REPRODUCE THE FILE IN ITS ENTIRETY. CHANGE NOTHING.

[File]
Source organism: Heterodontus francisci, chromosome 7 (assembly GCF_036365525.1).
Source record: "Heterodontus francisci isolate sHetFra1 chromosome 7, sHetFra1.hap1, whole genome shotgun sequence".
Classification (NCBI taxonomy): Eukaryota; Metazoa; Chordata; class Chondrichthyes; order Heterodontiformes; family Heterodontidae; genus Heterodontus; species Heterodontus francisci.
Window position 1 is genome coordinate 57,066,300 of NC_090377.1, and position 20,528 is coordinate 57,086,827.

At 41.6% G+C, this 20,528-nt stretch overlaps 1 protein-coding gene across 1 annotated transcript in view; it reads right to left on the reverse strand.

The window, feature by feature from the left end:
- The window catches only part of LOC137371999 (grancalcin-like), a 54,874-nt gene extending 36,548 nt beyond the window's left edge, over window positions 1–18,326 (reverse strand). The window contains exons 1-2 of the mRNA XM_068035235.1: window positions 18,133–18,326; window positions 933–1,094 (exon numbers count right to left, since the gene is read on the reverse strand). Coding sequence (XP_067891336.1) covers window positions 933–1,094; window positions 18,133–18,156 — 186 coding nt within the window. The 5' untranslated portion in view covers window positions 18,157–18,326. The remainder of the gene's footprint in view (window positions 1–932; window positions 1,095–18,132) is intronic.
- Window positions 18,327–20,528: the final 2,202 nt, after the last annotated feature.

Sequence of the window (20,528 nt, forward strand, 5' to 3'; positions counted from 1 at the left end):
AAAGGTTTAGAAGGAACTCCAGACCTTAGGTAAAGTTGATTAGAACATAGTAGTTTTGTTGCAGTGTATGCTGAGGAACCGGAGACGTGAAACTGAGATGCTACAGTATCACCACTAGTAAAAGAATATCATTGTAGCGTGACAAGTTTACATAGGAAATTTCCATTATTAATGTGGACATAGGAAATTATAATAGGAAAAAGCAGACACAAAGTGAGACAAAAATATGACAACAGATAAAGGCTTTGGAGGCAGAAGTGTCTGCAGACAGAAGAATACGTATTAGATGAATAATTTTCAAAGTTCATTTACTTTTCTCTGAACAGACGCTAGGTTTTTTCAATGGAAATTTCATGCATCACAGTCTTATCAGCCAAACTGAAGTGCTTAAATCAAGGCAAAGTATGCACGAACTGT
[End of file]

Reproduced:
Source organism: Heterodontus francisci, chromosome 7 (assembly GCF_036365525.1).
Source record: "Heterodontus francisci isolate sHetFra1 chromosome 7, sHetFra1.hap1, whole genome shotgun sequence".
Classification (NCBI taxonomy): Eukaryota; Metazoa; Chordata; class Chondrichthyes; order Heterodontiformes; family Heterodontidae; genus Heterodontus; species Heterodontus francisci.
Window position 1 is genome coordinate 57,066,300 of NC_090377.1, and position 20,528 is coordinate 57,086,827.

At 41.6% G+C, this 20,528-nt stretch overlaps 1 protein-coding gene across 1 annotated transcript in view; it reads right to left on the reverse strand.

The window, feature by feature from the left end:
- The window catches only part of LOC137371999 (grancalcin-like), a 54,874-nt gene extending 36,548 nt beyond the window's left edge, over window positions 1–18,326 (reverse strand). The window contains exons 1-2 of the mRNA XM_068035235.1: window positions 18,133–18,326; window positions 933–1,094 (exon numbers count right to left, since the gene is read on the reverse strand). Coding sequence (XP_067891336.1) covers window positions 933–1,094; window positions 18,133–18,156 — 186 coding nt within the window. The 5' untranslated portion in view covers window positions 18,157–18,326. The remainder of the gene's footprint in view (window positions 1–932; window positions 1,095–18,132) is intronic.
- Window positions 18,327–20,528: the final 2,202 nt, after the last annotated feature.

Sequence of the window (20,528 nt, forward strand, 5' to 3'; positions counted from 1 at the left end):
AAAGGTTTAGAAGGAACTCCAGACCTTAGGTAAAGTTGATTAGAACATAGTAGTTTTGTTGCAGTGTATGCTGAGGAACCGGAGACGTGAAACTGAGATGCTACAGTATCACCACTAGTAAAAGAATATCATTGTAGCGTGACAAGTTTACATAGGAAATTTCCATTATTAATGTGGACATAGGAAATTATAATAGGAAAAAGCAGACACAAAGTGAGACAAAAATATGACAACAGATAAAGGCTTTGGAGGCAGAAGTGTCTGCAGACAGAAGAATACGTATTAGATGAATAATTTTCAAAGTTCATTTACTTTTCTCTGAACAGACGCTAGGTTTTTTCAATGGAAATTTCATGCATCACAGTCTTATCAGCCAAACTGAAGTGCTTAAATCAAGGCAAAGTATGCACGAACTGT